We're unable to sign you in at this time. Please try again in a few minutes.
We were able to sign you in, but your subscription(s) could not be found. Please try again in a few minutes.
There may be a problem with your account. Please contact the AMA Service Center to resolve this issue.
Contact the AMA Service Center:
Telephone: 1 (800) 262-2350 or 1 (312) 670-7827  *   Email: subscriptions@jamanetwork.com
Error Message ......
Perspectives |

Neurotoxicity, Neuroplasticity, and Magnetic Resonance Imaging Morphometry What Is Happening in the Schizophrenic Brain?

Daniel R. Weinberger, MD; Robert K. McClure, MD
Arch Gen Psychiatry. 2002;59(6):553-558. doi:10.1001/archpsyc.59.6.553.
Text Size: A A A
Published online


In an era of dramatic discoveries in neuroscience and genetics, it is likely that many popular theories and formulations about mental illness will need to be revised, if not discarded. The "neurodevelopmental hypothesis" is one of the popular theories about the origins of schizophrenia, which posits that abnormalities of early brain development increase risk for the subsequent emergence of the clinical syndrome.13 An early piece of evidence in support of this hypothesis was the apparent lack of progression of cerebral ventricular enlargement observed with computed tomography during illness.49 An important assumption of the neurodevelopmental hypothesis is that the putative primary pathologic condition of the brain is a reflection of abnormalities of early development. The neurodevelopmental hypothesis thus assumes that developmental neuropathologic conditions should arrest early in life and not continue to progress. The computed tomography results showing no apparent progression seemed consistent with this assumption. However, a recent series of magnetic resonance imaging (MRI) studies has called into question this assumption, by revealing changes in measurements of brain structures over short periods in patients who have been ill for varying durations and at various stages of life. These recent studies1014 have generated enthusiasm for a "neurodegenerative hypothesis," harkening back to proposals of Kraepelin and other neuropathologists during the first quarter of the 20th century that there is destruction of neural tissue associated with psychosis. In fact, results of MRI measurements have been cited as support for a much broader conceptual revolution in psychiatry, a "neurotoxicity hypothesis" for many psychiatric illnesses, including affective disorders15,16 and anxiety and stress disorders1719 and even jet lag.20 This recent trend has been bolstered by basic discoveries about the adaptability of neuronal connections21 and the viability and reproducibility of neurons in the adult brain (eg, apoptosis and neurogenesis).22,23 These developments have led some to opine that the neurodegenerative hypothesis of schizophrenia may have been unjustly overshadowed by the ascendancy of the neurodevelopmental hypothesis.24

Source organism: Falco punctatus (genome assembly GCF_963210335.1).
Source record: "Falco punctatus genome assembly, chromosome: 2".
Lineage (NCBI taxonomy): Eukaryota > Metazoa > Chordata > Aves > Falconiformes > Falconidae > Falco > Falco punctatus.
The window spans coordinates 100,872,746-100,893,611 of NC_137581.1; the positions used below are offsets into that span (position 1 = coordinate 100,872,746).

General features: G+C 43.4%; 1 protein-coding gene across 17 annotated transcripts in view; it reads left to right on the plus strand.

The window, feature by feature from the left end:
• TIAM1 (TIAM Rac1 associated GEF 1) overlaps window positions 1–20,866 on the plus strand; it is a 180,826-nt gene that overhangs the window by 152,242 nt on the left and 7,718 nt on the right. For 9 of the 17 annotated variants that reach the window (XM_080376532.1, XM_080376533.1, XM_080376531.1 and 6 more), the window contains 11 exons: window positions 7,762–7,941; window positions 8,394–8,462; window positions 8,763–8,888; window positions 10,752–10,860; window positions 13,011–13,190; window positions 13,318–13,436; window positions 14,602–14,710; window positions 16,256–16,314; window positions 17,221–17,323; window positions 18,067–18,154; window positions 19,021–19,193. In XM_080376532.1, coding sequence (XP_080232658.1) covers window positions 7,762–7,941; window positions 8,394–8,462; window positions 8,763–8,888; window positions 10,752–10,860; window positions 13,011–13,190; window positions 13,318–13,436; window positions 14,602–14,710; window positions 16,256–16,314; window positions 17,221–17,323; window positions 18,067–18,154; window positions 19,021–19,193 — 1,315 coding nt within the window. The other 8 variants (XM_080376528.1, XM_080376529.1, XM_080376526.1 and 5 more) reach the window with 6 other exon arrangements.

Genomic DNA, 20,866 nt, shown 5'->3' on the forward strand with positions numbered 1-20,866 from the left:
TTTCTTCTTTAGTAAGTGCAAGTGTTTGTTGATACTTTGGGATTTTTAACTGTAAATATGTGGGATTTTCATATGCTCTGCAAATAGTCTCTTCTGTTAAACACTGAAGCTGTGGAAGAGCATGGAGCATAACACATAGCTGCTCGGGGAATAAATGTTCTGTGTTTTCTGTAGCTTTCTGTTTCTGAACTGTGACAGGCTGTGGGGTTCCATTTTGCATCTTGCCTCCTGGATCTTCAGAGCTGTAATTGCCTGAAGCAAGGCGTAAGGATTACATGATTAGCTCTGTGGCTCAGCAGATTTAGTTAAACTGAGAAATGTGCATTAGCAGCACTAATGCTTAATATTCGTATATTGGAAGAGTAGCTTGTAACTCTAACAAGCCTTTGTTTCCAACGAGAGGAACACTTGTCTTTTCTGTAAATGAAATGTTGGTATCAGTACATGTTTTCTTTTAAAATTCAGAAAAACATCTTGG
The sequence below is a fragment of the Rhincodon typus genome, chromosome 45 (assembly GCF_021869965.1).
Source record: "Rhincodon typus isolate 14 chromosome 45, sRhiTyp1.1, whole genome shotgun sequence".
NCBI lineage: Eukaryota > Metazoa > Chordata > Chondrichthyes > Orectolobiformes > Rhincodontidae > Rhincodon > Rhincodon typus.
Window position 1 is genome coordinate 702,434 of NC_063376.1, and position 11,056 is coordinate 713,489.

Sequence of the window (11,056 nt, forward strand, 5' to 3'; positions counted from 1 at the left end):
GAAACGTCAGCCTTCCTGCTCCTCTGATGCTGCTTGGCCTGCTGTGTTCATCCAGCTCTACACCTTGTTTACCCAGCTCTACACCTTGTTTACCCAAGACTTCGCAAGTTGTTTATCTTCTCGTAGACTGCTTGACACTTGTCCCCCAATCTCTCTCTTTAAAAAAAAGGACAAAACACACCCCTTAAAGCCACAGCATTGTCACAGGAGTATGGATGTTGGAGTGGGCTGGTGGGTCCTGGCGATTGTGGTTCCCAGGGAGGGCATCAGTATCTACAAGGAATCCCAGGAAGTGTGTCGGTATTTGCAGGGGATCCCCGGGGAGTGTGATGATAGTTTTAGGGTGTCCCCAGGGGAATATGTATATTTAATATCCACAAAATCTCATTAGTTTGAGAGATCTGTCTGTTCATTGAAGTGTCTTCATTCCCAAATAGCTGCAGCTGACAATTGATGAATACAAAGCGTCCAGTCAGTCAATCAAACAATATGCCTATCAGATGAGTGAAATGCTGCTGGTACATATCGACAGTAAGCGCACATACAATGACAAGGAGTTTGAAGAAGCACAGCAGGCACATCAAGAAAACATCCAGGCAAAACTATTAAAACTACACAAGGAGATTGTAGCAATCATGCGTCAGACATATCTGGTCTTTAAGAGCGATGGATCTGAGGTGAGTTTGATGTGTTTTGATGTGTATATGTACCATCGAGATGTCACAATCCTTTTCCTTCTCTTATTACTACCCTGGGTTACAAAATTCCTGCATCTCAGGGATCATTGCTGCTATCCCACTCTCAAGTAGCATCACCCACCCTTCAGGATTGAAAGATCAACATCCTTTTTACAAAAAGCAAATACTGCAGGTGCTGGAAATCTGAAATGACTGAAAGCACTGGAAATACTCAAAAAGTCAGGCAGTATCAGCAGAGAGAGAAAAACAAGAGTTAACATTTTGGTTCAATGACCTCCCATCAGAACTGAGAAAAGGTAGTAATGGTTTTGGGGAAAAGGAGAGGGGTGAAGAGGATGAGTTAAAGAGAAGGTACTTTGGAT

Sign in

Purchase Options

• Buy this article
• Subscribe to the journal
• Rent this article ?

First Page Preview

View Large
First page PDF preview





Also Meets CME requirements for:
Browse CME for all U.S. States
Accreditation Information
The American Medical Association is accredited by the Accreditation Council for Continuing Medical Education to provide continuing medical education for physicians. The AMA designates this journal-based CME activity for a maximum of 1 AMA PRA Category 1 CreditTM per course. Physicians should claim only the credit commensurate with the extent of their participation in the activity. Physicians who complete the CME course and score at least 80% correct on the quiz are eligible for AMA PRA Category 1 CreditTM.
Note: You must get at least of the answers correct to pass this quiz.
Please click the checkbox indicating that you have read the full article in order to submit your answers.
Your answers have been saved for later.
You have not filled in all the answers to complete this quiz
The following questions were not answered:
Sorry, you have unsuccessfully completed this CME quiz with a score of
The following questions were not answered correctly:
Commitment to Change (optional):
Indicate what change(s) you will implement in your practice, if any, based on this CME course.
Your quiz results:
The filled radio buttons indicate your responses. The preferred responses are highlighted
For CME Course: A Proposed Model for Initial Assessment and Management of Acute Heart Failure Syndromes
Indicate what changes(s) you will implement in your practice, if any, based on this CME course.


Some tools below are only available to our subscribers or users with an online account.

189 Citations

Sign in

Purchase Options

• Buy this article
• Subscribe to the journal
• Rent this article ?

Related Content

Customize your page view by dragging & repositioning the boxes below.

Articles Related By Topic
Related Collections
PubMed Articles

The Rational Clinical Examination: Evidence-Based Clinical Diagnosis
Original Article: Does This Patient Have a Torn Meniscus or Ligament of the Knee?

The Rational Clinical Examination: Evidence-Based Clinical Diagnosis